195. Lisa the Simpson

(originally aired March 8, 1998)
You can certainly understand how Lisa would be curious of how a bright, book-smart girl like her sprung from the loins of her dim-witted dullard father. Does she have latent Simpsons qualities that will emerge later in life? In this episode, we learn about the supposed Simpson gene, and Lisa’s attempts to save and preserve her intellect from it. After a few days where nothing seems to go right, Lisa fears she is beginning to lose her smarts. Grampa overhears and confirms this, referring her granddaughter to the “Simpson gene.” Apparently both Homer and Bart were pretty sharp and got good grades as kids, but over the years grew lazy and boorish into the dummies they are today. It’s an interesting story idea, and presented in an intriguing way; Grampa isn’t exactly the most reliable source of information, so you, as well as Lisa, are questioning the validity of it, and soon suspect it may actually be real.

As sharp as she is, Lisa needs to find more about DNA, and what better place than a filmstrip by Troy McClure? It’s one of his last appearances, and I think one of his best (“You take a dash of Dad, a pinch of Mom, let it simmer for nine months, and mmm, that’s good Billy!”) There’s a great atmosphere to this show, intermittently showing Lisa writing in her diary about her mission, and eventually submission to a life of limited intelligence. The best bit is where she stands atop the stairs at night, seeing the flickering of the TV playing something loud and bargain basement with Bart and Homer cheering. She descends the stairs as if stooping to their level, and father and son, both looking kind of creepy in a dumbening blue light, invite Lisa to join them. Homer pats the seat next to him, which has a subtle creepy echo. It establishes a great tone, something this season hasn’t had much of.

Homer eventually catches wind on what Grampa told Lisa and decides to set things right. One morning she gathers up every extended family member he could track down to prove that they’re not all morons. Turns out they actually are. But, as it seems, the Simpson women are actually great successes, and as one reveals, the defective gene is only on the Y-chromosome, so Lisa is in the clear. It’s a brilliant conclusion, that’s both sincere and kind of backhanded; Lisa’s “I’ve never been happier to be your daughter!” is sweet, but if she happened to be a boy, she would hate her father’s guts. I also love all the designs of the Simpson men, and Dan Castellaneta’s many different variations of Homer’s voice he uses for them all. What a talented guy, able to take one voice and vary it up into dozens. This is a pretty classic show, with a lot of heart and sincerity, well directed, and with a story that keeps you engaged. There’s also plenty of humor, much of it from the wonderful B-story which I didn’t even touch on in the main part of this review. It’s a damned good episode. S’all I gotta say.

Tidbits and Quotes
– Lisa’s mental break starts when she’s the only one who cannot solve a seemingly simple brain teaser on the back of a pre-packed lunch: Professor Provolone’s Picto-Puzzle. It seems completely obvious to me now since I’ve seen the episode, I don’t remember if I got it from just seeing it once. But you totally get Lisa’s feeling, we’ve all had times that we’ve been unable to figure something out, then when we do, or when someone tells us the answer, we feel like total morons. Even Ralph gets it (“I don’t need a hint, Ralph!” “But you’re suffering!”)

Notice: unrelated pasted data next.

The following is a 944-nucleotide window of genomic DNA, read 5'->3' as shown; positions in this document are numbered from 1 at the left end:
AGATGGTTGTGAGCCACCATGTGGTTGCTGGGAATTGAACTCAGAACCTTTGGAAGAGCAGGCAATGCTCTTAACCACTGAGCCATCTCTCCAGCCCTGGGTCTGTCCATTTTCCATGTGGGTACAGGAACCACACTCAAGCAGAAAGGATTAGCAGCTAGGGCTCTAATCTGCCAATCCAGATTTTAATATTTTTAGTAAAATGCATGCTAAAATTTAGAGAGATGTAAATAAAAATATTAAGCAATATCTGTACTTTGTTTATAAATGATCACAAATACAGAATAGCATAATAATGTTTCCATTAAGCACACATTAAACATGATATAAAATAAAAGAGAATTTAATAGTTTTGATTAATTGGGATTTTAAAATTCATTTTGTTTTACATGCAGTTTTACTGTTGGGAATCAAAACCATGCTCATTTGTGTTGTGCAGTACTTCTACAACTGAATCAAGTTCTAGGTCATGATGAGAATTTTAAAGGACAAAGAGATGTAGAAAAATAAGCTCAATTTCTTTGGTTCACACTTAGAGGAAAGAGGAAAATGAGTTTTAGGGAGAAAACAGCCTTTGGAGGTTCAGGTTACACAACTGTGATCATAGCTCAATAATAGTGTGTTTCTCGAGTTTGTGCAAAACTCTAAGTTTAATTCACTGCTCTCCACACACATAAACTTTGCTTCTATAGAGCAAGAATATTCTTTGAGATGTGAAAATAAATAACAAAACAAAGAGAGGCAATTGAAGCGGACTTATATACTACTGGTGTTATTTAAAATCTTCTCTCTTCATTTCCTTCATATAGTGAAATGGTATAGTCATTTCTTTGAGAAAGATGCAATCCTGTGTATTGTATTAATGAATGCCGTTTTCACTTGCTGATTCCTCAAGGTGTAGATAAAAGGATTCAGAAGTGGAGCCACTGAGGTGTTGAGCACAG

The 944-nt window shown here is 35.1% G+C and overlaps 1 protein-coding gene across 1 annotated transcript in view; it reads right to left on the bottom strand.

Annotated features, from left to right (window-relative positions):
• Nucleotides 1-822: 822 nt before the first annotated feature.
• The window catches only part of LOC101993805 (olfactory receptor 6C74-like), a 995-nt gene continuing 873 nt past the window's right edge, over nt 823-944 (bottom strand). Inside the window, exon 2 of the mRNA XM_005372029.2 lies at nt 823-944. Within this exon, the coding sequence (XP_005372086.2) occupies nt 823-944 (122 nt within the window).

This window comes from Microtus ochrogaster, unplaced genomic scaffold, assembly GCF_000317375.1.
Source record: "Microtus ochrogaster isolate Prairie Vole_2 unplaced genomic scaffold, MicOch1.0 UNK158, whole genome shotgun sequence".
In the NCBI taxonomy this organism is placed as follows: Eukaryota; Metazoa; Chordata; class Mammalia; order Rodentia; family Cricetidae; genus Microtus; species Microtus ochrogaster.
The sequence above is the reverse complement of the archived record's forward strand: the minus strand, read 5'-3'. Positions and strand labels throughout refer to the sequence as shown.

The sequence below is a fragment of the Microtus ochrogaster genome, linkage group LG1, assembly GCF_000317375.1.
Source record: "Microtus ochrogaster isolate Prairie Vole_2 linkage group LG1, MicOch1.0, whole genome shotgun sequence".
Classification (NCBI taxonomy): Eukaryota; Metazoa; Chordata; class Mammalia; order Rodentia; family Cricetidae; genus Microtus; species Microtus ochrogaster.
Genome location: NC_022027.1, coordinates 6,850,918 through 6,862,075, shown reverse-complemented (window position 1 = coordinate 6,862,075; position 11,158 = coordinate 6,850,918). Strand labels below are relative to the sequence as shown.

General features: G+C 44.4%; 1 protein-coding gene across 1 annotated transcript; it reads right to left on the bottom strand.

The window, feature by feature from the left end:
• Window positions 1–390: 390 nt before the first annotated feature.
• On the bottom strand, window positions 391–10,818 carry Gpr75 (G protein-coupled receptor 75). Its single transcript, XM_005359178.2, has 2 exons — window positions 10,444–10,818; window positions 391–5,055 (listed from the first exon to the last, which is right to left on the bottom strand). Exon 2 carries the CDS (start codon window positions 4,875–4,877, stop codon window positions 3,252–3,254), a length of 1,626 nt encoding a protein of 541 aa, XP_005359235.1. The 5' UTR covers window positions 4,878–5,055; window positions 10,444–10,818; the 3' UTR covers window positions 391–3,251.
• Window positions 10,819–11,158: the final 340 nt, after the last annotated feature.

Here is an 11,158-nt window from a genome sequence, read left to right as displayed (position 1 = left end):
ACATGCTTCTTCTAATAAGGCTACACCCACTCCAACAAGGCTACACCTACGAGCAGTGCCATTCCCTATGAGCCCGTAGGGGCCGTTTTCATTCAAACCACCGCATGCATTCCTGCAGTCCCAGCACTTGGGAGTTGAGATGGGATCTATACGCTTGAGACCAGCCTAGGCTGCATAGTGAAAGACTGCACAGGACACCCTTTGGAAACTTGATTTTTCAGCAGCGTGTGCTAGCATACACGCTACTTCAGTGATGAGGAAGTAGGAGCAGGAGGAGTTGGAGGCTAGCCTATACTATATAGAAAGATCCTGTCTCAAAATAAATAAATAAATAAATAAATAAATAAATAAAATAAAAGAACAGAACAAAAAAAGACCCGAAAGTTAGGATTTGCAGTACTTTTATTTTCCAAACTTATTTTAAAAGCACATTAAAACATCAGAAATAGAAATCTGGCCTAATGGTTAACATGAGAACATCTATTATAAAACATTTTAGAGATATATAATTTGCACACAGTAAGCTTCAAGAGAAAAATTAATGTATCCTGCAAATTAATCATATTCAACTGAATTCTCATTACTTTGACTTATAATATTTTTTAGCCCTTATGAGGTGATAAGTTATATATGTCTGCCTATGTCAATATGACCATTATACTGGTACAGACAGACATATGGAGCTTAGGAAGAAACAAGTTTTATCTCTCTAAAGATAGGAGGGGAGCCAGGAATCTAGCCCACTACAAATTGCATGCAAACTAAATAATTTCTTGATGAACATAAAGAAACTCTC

– Miss Hoover’s class presents their agriculture projects: Janey makes good use of pipe cleaners, and Ralph’s got a big ol’ cow heart in a bleeding paper bag (“Don’t open it, Ralph. I’ll just give you a C minus.”) Lisa, meanwhile, had spaced it, and comes up with a quick substitute: a little eraser pig with push pins and a springy tail, an object right out of an old Life in Hell comic. I love after Hoover’s “This is terrible at best. I’m surprised at you, Lisa!” Lisa looks down at her shoddy handiwork, contemplates for a moment, and bluntly says, “Me too.”
– Gotta mention the B-story: Apu is shocked to find the elderly Jasper locked down in his freezer, hoping to live to see the future. Inspired by gawkers offering him money to see the freezer geezer, Apu reworks his store into the Freak-E-Mart, a museum of supposed oddities. Jasper, or Frostilicus as Grampa calls him, has become a pretty immortal show staple because of this; I remember going to the reformatted 7-Elevens during the movie promotion and almost dying when I saw a frozen Jasper decal over one of the freezer doors. There’s so many classic bits in this subplot: Homer’s fascination over nudie pens, Jasper insisting they change his pants as fashion dictates and to thaw him out when robot wives are cheap and effective, the offensive hat, do you dare to read: “Show Me Your Ti-” (“It says ‘Show Me Your Tie,” real cute, let’s go!”) and of course, when Jasper is thawed out, “Moon Pies… what a time to be alive.”) Saddened by their lost business venture, but not discouraged, Apu and Sanjay reopen as the Nude-E-Mart, standing outside as doormen in the buff. Sanjay is standing in front of a bike rack, which pretty much exposes him as either having no genitals, or maybe he’s got them tucked back somewhere.